Israel limits coronavirus cellphone surveillance for coronavirus to ‘special cases’
The Israeli cabinet on Sunday limited the involvement of the Shin Bet security service in contact tracing of the COVID-19 cases saying that it would now be the last resort if the epidemiological investigation were insufficient.
The emergency regulation came into effect after privacy watchdog groups challenged the use of the technology, otherwise deployed for anti-terrorism in the court.
Citing waning contagion rates in Israel, the cabinet amended regulations so that the phone tracking is warranted “in specific and special cases only, where location … cannot be completed with epidemiological investigation using other methods”.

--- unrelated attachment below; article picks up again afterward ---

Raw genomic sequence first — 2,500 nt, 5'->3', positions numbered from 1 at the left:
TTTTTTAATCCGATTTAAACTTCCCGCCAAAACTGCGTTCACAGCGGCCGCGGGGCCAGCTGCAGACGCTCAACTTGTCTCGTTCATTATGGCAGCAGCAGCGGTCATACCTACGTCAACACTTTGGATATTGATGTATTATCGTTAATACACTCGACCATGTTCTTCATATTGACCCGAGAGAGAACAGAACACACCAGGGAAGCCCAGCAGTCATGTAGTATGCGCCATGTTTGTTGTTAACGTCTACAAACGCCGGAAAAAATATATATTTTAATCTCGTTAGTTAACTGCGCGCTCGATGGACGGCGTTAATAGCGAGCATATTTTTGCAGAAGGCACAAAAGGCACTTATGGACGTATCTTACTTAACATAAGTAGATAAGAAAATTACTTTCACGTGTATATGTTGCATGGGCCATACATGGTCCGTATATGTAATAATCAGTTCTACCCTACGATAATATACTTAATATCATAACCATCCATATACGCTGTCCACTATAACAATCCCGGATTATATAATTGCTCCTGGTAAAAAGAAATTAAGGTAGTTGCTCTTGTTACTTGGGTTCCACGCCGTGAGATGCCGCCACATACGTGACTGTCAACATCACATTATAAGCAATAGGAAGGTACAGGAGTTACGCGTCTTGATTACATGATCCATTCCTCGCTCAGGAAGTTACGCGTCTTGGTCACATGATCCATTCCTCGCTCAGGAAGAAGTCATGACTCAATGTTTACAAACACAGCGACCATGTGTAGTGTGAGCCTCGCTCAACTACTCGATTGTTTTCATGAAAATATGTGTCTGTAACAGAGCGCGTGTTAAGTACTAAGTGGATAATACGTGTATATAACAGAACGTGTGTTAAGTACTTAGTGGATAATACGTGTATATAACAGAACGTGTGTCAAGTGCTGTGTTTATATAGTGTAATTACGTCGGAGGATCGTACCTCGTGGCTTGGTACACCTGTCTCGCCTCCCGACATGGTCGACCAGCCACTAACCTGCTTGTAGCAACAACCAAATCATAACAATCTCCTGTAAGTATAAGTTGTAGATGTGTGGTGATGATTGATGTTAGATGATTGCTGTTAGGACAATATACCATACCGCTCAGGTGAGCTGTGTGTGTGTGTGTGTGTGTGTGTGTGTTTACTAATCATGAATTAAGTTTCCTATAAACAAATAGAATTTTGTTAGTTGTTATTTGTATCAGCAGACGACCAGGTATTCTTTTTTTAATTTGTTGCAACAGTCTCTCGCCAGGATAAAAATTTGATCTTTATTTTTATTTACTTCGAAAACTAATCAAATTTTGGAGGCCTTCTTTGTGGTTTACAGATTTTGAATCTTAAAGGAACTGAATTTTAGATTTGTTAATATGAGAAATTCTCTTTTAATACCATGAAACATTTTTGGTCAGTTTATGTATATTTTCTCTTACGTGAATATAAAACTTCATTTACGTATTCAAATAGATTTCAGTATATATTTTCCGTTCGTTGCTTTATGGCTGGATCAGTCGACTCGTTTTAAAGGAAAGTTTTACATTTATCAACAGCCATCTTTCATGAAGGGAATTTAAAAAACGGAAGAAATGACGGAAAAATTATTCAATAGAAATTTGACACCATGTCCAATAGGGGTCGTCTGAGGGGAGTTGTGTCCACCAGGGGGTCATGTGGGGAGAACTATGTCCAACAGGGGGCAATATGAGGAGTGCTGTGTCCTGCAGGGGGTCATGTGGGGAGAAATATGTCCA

However, a cabinet statement said, the reduced scope of Shin Bet involvement could be reviewed if a coronavirus surge is feared.
Israel – with a population 9 million – has reported 16,712 coronavirus cases and 279 deaths. Schools and businesses have been reopening amid cautious optimism about health policies.
A parliamentary oversight panel and the cabinet have been conferring on legislation that would regulate the Shin Bet involvement.
Last week, Israel’s top health minister, who has had frequent contact in recent weeks with Prime Minister Netanyahu and other top officials, was diagnosed with the new coronavirus, the Health Ministry announced in a press conference.
The head of Israel’s Mossad spy agency and the National Security Council were asked to isolate after being exposed to the health minister Yaakov Litzman, an Israeli daily reported. Israeli Prime Minister Benjamin Netanyahu had gone into isolation previously after a top aide tested positive for the virus.